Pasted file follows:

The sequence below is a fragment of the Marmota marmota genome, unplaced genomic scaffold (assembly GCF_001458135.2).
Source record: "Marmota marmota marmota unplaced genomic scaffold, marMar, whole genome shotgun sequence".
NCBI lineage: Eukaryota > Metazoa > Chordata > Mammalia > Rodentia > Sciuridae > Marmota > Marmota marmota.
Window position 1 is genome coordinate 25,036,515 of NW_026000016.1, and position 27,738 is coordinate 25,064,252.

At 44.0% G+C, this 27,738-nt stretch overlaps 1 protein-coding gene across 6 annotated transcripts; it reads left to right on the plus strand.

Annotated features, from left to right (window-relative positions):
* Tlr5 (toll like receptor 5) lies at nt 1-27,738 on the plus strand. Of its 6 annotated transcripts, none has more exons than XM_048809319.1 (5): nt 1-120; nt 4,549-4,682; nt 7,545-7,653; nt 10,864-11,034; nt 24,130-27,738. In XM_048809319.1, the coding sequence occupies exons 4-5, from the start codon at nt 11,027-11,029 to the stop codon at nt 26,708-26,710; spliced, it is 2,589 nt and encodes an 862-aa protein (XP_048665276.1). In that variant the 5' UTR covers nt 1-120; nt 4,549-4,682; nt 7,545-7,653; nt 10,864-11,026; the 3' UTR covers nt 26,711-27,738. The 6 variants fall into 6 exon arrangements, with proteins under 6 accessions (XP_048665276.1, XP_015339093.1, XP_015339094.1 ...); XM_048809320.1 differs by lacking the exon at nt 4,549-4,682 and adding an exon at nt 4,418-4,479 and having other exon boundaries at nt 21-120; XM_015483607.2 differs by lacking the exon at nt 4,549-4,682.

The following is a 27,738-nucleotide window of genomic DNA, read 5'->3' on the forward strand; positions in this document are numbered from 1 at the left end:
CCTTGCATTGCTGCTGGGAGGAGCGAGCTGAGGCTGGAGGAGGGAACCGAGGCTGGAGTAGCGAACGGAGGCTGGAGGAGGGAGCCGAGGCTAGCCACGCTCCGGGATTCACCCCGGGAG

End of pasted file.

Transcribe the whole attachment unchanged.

The sequence below is a fragment of the Marmota marmota genome, unplaced genomic scaffold (assembly GCF_001458135.2).
Source record: "Marmota marmota marmota unplaced genomic scaffold, marMar, whole genome shotgun sequence".
NCBI lineage: Eukaryota > Metazoa > Chordata > Mammalia > Rodentia > Sciuridae > Marmota > Marmota marmota.
Window position 1 is genome coordinate 25,036,515 of NW_026000016.1, and position 27,738 is coordinate 25,064,252.

At 44.0% G+C, this 27,738-nt stretch overlaps 1 protein-coding gene across 6 annotated transcripts; it reads left to right on the plus strand.

Annotated features, from left to right (window-relative positions):
* Tlr5 (toll like receptor 5) lies at nt 1-27,738 on the plus strand. Of its 6 annotated transcripts, none has more exons than XM_048809319.1 (5): nt 1-120; nt 4,549-4,682; nt 7,545-7,653; nt 10,864-11,034; nt 24,130-27,738. In XM_048809319.1, the coding sequence occupies exons 4-5, from the start codon at nt 11,027-11,029 to the stop codon at nt 26,708-26,710; spliced, it is 2,589 nt and encodes an 862-aa protein (XP_048665276.1). In that variant the 5' UTR covers nt 1-120; nt 4,549-4,682; nt 7,545-7,653; nt 10,864-11,026; the 3' UTR covers nt 26,711-27,738. The 6 variants fall into 6 exon arrangements, with proteins under 6 accessions (XP_048665276.1, XP_015339093.1, XP_015339094.1 ...); XM_048809320.1 differs by lacking the exon at nt 4,549-4,682 and adding an exon at nt 4,418-4,479 and having other exon boundaries at nt 21-120; XM_015483607.2 differs by lacking the exon at nt 4,549-4,682.

The following is a 27,738-nucleotide window of genomic DNA, read 5'->3' on the forward strand; positions in this document are numbered from 1 at the left end:
CCTTGCATTGCTGCTGGGAGGAGCGAGCTGAGGCTGGAGGAGGGAACCGAGGCTGGAGTAGCGAACGGAGGCTGGAGGAGGGAGCCGAGGCTAGCCACGCTCCGGGATTCACCCCGGGAG